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09/10/2010 11:37 am EST

Focus: ETFS

Jack Ablin

CIO, Cresset Wealth Advisors

International small-cap stocks are significantly undervalued, says Jack Ablin, chief investment officer for Harris Private Bank, and he recommends two specific ETFs to play the trend in an interview with Howard Gold, executive editor for

Howard Gold: Well, Jack, you strike me as kind of a glass is half full kind of guy most of the time. Even though you have no illusions and think we are in a troubled economy and a difficult market, you think there are opportunities for people.

Jack Ablin: I think there are. I mean, given, what I like to do is essentially treat managing money and dealing with the market like playing cards. I don't control how the cards are dealt. I have my hand, and then how do I play it. And given this environment, what we find is that we've got correlations moving to all time highs. 

Q: That means all these different asset classes that usually move opposite to each other now move together. 

A: Right. So diversification isn't quite as effective as a risk modification tool as it has been. But if all markets are moving together, well, let's just buy the cheapest market. They are all going to move together anyway, so let's find where we have the most downside protection, and right now I find the cheapest major market is international small caps. EFA small cap is the index. 

Q: So that's across the board developed and emerging markets, not...

A: No it's developed markets so it would be the small companies within those spaces. Now clearly with the troubles in Europe and some of the other places.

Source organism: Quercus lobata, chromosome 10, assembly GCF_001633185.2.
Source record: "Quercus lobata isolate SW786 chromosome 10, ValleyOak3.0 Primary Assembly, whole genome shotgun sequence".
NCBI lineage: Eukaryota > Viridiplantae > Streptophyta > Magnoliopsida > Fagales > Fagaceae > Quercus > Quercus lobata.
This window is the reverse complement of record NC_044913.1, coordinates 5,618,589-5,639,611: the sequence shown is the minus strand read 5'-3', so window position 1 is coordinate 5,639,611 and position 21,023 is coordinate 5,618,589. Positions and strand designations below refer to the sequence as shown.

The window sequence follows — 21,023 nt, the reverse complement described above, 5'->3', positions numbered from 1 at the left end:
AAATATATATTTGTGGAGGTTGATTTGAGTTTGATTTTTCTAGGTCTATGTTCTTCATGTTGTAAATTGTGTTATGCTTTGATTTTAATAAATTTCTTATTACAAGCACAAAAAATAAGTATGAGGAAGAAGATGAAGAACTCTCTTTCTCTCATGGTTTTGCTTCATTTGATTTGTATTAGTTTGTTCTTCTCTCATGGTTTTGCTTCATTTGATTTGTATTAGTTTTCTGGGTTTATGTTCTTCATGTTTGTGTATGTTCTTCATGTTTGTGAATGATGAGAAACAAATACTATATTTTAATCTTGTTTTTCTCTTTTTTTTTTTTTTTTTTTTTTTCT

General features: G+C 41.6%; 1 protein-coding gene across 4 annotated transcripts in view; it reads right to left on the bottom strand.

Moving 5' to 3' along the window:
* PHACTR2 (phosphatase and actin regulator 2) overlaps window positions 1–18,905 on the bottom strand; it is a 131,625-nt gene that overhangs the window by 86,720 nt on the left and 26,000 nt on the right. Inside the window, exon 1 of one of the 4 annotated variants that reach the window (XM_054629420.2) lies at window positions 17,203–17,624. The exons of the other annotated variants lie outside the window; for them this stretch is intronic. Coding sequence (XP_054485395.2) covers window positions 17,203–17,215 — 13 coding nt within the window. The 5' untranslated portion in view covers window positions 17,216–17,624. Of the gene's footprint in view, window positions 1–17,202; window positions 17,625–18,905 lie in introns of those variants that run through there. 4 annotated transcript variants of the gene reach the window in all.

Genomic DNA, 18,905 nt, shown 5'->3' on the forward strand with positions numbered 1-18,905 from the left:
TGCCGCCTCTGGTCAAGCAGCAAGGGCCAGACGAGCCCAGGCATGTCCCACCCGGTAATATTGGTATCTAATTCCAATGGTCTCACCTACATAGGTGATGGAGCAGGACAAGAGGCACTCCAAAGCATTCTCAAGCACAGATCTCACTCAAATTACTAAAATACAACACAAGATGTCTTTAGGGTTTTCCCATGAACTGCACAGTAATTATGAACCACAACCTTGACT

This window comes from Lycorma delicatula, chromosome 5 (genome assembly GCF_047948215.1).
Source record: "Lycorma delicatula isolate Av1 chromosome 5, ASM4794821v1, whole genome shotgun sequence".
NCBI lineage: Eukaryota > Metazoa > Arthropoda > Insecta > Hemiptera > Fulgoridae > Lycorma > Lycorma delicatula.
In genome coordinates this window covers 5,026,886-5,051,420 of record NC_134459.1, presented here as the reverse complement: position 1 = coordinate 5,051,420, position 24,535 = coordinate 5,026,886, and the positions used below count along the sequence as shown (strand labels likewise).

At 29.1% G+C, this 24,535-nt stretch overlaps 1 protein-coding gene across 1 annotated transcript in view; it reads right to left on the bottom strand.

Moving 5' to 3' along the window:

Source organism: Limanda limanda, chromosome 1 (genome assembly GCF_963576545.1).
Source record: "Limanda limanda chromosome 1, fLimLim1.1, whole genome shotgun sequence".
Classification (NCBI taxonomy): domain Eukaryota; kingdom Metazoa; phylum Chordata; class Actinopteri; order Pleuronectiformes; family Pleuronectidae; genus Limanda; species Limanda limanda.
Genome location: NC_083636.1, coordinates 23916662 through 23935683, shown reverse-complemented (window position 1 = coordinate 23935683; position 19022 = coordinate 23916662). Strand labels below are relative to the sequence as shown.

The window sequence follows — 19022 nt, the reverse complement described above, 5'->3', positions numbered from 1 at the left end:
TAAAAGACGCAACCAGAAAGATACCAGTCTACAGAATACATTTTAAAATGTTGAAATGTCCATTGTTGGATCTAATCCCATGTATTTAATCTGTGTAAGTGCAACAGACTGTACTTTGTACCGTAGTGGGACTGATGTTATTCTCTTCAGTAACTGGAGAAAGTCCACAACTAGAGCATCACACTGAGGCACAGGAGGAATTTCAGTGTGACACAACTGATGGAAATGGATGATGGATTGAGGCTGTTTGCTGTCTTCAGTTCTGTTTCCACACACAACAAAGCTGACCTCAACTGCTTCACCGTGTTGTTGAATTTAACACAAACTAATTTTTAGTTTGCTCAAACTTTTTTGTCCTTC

A: Like Japan.

A: Yeah, these small companies, which generally operate domestically, have gotten hurt. They're trading currently at a price-to-sales ratio of 0.4.

Q: Ben Graham would buy them at that price.

A: That's it, and to put it into context, the S&P 500, which many people argue is pretty cheap, is trading at a 1.1 to 1.2 price-to-sales ratio. I like it at 1.0 but even at 1.1 or 1.2 most people would jump in. That argues that international small caps could triple and still be fairly valued relative to the US. Now, they're always going to trade at some discount, at least over time, but I wouldn't mind if it doubled. 

Q: So, can you give us a couple of ETFs that do specialize in international small caps?

A: Sure, there are two ETFs that I can think of off the top of my head: SPDR S&P International Small Cap ETF (NYSEArca: GWX) is a broad basket of international small caps and WisdomTree International SmallCap Dividend Fund (NYSEArca: DLS) is a WisdomTree Fund-not quite as keen on the latter, but it is also another way to get international small cap exposure.

Q: Now do you own either of these funds personally or professionally?

A: Absolutely.

Q: Thank you
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